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                      • #12
                        So this centering tool, Rich, is it basically a stepped disc with the smaller step sized for close fit in the rear bellhousing hole, and a center hole and stub to support the pump drive extension on the converter? That wouldn't be too hard to make up on a lathe.
                        Gord Richmond, within Weasel range of the Alberta Badlands

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                        • #13
                          That's pretty much it Gord, it even has 2 "Ears" on the Housing end with bolt Holes to screw to 2 of the 4 Tranny bolt holes.
                          The "Hub" on the other end, is machined on it's I.D. to fit over the Converter Hub.
                          StudeRich
                          Second Generation Stude Driver,
                          Proud '54 Starliner Owner

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                          • #14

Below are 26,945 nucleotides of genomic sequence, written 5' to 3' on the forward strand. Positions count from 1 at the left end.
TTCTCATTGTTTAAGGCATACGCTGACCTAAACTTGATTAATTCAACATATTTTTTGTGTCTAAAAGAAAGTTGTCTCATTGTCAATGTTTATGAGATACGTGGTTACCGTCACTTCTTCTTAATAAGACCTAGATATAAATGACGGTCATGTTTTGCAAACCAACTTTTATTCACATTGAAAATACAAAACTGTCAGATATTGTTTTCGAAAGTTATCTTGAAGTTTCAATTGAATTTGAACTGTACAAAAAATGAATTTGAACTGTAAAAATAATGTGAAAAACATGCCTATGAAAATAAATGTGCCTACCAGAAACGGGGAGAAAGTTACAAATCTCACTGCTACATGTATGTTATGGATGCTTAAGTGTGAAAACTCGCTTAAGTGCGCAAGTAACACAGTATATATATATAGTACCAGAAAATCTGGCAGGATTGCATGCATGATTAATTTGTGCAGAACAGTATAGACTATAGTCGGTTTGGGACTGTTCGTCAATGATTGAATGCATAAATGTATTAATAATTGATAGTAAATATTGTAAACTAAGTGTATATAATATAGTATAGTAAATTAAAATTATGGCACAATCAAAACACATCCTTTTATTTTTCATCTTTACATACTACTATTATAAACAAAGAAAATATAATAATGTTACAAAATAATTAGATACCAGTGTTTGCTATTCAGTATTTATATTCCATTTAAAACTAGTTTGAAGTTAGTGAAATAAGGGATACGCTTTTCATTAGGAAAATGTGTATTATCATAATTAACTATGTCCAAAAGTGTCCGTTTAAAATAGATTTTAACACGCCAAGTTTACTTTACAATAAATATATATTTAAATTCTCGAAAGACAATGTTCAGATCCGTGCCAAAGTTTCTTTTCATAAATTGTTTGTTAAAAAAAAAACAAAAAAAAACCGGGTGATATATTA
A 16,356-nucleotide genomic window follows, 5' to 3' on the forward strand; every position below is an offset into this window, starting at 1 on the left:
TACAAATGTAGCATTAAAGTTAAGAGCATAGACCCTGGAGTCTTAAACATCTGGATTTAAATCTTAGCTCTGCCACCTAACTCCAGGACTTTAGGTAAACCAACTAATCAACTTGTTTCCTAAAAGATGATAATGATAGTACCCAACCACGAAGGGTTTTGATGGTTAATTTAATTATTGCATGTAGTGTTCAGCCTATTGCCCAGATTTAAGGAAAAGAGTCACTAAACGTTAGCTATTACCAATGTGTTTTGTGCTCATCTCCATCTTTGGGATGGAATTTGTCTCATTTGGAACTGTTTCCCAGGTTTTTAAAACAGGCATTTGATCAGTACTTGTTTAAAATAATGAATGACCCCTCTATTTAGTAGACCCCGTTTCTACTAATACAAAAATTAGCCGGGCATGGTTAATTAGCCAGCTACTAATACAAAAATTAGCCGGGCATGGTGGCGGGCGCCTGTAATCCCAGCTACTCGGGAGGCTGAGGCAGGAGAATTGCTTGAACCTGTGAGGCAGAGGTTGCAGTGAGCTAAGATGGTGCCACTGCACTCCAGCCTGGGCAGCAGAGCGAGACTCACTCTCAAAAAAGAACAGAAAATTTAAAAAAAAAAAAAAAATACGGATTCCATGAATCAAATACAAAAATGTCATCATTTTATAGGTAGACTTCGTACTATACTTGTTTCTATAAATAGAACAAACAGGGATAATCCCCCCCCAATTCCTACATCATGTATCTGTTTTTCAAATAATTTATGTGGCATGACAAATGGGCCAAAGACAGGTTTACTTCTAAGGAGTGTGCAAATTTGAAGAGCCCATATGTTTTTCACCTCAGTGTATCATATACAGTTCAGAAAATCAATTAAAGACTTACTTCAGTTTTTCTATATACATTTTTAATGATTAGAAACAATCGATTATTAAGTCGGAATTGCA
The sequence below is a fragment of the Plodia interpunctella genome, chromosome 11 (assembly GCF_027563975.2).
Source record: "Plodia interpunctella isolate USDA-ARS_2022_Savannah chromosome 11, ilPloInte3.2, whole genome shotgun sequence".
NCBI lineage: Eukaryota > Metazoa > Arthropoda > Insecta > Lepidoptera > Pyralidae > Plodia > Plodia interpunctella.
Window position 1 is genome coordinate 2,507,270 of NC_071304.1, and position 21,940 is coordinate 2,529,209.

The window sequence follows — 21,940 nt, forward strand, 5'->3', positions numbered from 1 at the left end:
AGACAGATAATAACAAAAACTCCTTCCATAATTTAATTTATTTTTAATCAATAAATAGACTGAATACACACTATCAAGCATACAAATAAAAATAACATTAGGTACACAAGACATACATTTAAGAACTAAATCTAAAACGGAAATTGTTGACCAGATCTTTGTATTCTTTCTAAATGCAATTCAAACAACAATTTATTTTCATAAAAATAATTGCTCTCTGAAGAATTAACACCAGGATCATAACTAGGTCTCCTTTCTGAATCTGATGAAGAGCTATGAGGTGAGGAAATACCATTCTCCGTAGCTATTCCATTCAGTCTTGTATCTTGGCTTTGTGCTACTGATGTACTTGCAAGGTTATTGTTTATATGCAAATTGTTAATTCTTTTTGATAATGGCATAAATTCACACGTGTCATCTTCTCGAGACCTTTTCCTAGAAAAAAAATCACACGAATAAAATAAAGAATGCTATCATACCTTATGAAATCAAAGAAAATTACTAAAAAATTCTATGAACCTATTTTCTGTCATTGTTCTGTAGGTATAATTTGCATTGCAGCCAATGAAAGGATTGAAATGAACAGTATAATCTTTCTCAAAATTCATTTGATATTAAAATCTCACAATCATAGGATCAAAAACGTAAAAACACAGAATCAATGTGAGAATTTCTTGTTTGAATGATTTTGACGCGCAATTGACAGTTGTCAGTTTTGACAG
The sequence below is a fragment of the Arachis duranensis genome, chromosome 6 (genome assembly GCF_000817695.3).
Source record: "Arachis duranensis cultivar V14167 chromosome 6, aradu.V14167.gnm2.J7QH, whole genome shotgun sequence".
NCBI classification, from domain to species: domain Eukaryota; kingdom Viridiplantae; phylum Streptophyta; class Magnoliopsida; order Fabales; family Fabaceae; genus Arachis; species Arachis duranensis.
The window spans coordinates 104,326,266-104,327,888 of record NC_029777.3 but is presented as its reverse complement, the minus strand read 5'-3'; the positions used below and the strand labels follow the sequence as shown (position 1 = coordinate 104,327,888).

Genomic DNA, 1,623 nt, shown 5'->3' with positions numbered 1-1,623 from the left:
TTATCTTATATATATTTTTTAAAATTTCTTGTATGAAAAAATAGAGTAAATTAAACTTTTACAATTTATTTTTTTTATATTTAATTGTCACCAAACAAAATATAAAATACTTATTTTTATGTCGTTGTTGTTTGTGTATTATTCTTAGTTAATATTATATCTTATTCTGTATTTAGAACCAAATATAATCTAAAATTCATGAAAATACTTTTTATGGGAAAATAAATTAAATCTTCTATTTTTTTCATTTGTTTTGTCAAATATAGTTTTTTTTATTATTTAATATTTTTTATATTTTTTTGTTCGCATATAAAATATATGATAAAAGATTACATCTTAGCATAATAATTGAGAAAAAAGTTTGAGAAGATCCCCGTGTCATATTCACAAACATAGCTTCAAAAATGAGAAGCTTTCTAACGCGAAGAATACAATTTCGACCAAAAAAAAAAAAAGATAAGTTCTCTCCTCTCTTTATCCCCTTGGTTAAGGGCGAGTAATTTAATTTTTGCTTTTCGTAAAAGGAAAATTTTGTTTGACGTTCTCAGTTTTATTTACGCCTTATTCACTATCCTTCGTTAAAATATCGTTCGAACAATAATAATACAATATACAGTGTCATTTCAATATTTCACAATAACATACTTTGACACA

Rich,
                            Looking at the tool, and its' two bolt mount provision is what I meant about gravity. By slipping the rear snout of the TC into it, the tool is then supposed to hold the TC perfectly straight, in order to center itself in the flex plate after two rotations. Any flex in the tool, mount, or fit onto the snout holder would allow the forward end of the TC to drop (give way to gravity).

                            I guess the tool is a lot beefier than it looks in the vague picture in the Shop Manual, and there must be a clamping provision on the rear snout mount. If there is no clamping provision, I wonder how many times the tool can be used before it becomes out of calibration. IIRC, there is not a lot of clearance between the TC bolts and the holes in the flex plate, so it must be pretty close to center, or else the bolts would not go through.
                            Last edited by JoeHall; 11-26-2017, 09:14 AM.

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                            • #15
                              The J-6310 tool, or maybe it should be called a fixture, is cast iron, no moving parts, and machined for a slip-fit to the bellhousing and torque converter. It weighs about 8 lbs.